Sometimes you just want a burger, you know? Not some overwrought creation with three kinds of ground meat on focaccia, just a plain, good-old American burger with some lettuce and tomato and a touch of humility. SF Weekly critic Jonathan Kauffman expressed such a sentiment in his review this week of Umami Burger, where there is no ketchup or mustard available but there is "umami sauce," their proprietary blend of fifth-taste-tickling ingredients. And while we call ourselves fans of the Shake Shake-esque burgers they’re slinging at Super Duper, we’d like to confess another love to you all today: Double Decker (465 Grove Street), the little wings-and-beer joint attached to an old motel in Hayes Valley that makes a humble but noteworthy cheeseburger.
Their burgers are priced similarly to Super Duper’s, but they’re a little thicker (they also use Niman Ranch beef here), served on sweet, supermarket-style sesame buns. And while we appreciate the plain old cheeseburger, and the double-decker option — dressed simply with mayonnaise, lettuce, tomato, and red onion — we are even bigger fans of the Buffalo Burger (and that’s ‘Buffalo’ as in sauce, not meat).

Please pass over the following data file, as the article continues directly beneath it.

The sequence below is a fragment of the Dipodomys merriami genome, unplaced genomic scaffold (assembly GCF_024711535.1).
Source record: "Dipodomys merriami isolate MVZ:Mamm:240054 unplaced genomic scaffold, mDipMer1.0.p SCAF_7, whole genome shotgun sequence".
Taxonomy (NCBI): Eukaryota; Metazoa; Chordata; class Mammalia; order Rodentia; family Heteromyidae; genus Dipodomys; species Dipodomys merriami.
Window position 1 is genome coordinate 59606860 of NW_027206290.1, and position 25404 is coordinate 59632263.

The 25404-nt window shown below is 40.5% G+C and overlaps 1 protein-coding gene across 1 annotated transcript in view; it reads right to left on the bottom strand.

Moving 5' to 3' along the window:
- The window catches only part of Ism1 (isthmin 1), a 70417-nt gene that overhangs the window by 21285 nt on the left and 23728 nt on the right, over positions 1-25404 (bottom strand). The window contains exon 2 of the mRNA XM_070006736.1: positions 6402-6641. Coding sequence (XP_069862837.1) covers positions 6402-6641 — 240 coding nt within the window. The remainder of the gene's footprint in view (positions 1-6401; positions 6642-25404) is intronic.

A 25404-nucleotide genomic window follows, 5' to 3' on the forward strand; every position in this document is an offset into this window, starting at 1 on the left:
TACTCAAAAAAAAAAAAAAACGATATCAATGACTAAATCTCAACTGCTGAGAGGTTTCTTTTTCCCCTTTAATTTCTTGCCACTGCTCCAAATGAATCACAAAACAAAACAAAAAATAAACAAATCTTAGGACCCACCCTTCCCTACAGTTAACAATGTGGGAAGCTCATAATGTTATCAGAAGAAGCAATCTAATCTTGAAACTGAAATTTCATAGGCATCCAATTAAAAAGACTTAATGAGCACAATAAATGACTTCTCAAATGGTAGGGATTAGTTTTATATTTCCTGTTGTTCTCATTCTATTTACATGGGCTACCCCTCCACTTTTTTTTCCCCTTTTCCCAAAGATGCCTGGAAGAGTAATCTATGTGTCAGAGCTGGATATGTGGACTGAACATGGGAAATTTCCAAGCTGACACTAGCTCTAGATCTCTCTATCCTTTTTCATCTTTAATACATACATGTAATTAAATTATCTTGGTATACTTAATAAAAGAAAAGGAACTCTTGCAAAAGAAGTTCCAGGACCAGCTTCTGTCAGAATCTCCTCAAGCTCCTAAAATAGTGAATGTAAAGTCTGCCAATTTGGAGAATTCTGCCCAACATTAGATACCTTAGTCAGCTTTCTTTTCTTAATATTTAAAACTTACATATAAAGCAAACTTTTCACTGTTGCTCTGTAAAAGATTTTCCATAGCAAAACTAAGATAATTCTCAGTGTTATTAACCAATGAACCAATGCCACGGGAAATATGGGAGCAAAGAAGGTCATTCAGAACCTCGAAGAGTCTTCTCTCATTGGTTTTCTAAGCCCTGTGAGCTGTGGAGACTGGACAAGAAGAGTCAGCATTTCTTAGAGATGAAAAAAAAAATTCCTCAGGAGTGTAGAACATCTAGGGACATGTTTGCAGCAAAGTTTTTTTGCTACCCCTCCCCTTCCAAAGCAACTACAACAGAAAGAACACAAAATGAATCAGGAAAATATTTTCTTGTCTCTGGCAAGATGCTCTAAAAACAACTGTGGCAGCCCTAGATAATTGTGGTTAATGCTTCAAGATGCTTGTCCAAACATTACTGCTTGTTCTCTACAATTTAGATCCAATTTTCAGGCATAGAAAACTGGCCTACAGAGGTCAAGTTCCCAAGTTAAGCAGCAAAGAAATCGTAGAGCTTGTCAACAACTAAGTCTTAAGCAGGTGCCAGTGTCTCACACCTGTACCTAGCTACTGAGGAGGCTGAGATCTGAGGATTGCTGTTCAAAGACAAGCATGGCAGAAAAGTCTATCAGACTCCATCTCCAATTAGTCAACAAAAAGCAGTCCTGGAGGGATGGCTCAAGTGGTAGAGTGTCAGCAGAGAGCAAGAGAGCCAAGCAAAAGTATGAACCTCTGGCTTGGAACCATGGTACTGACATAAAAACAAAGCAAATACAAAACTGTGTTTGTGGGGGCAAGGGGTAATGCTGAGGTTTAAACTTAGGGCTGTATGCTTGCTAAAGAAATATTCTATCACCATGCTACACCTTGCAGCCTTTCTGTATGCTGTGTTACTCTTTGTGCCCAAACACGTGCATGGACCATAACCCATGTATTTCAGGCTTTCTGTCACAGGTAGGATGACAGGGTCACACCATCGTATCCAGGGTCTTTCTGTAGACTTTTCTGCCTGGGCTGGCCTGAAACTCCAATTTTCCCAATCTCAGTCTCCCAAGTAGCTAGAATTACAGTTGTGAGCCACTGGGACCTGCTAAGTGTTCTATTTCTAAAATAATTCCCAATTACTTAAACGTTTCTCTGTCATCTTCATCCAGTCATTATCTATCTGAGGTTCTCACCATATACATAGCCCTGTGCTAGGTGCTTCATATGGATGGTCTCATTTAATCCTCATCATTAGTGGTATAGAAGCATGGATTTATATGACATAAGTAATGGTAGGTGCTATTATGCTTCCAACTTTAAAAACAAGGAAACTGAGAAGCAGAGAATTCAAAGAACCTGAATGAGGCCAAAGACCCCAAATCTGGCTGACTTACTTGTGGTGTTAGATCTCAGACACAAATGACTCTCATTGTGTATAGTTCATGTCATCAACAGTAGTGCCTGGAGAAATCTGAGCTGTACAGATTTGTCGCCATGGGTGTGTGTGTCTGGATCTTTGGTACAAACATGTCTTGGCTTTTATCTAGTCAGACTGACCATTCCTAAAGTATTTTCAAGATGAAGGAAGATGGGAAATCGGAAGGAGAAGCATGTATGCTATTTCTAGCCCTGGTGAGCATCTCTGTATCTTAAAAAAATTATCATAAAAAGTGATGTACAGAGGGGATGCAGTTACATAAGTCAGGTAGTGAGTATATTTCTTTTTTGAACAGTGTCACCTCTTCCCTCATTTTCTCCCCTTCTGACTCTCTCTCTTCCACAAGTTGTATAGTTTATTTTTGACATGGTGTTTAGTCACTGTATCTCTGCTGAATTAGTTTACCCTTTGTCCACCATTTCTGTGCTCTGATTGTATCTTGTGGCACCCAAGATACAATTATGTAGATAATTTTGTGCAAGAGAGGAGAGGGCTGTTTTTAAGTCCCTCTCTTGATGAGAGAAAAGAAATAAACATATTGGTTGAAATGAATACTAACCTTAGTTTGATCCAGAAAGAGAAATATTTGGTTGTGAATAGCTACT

It comes topped with Mild, Hot, or Inferno sauces (we like the Hot, a.k.a. the porridge that Goldilocks chose), which are of course the same tangy-spicy sauces used to dress Double Decker’s baskets of wings. But added to a burger, with a thin slice of Swiss cheese, and topped with the usual fixings, it’s the best marriage of hot wings and burgerdom that we can imagine. And why hasn’t Carl’s Jr. thought of this already?
Earlier on Actually Pretty Awesome:
A Preview of Dishes at Haven
Alicia’s Tamales Los Mayas
The Cocktails at Outerlands
The Meatball Gigante and the Honey Pie at Tony’s Pizza
Three New Gins from St. George Spirits
The Date Night at Sneaky’s BBQ
Crab and Dumplings at Pican
The Fried-Chicken Sliders at The Lookout
The Tripe and the Pickles at Bar Tartine
A Dinner of Small Plates at Frances
Fried Chicken and Cornmeal Doughnuts at Beast & the Hare
Aaron London’s Take on Vichyssoise at Ubuntu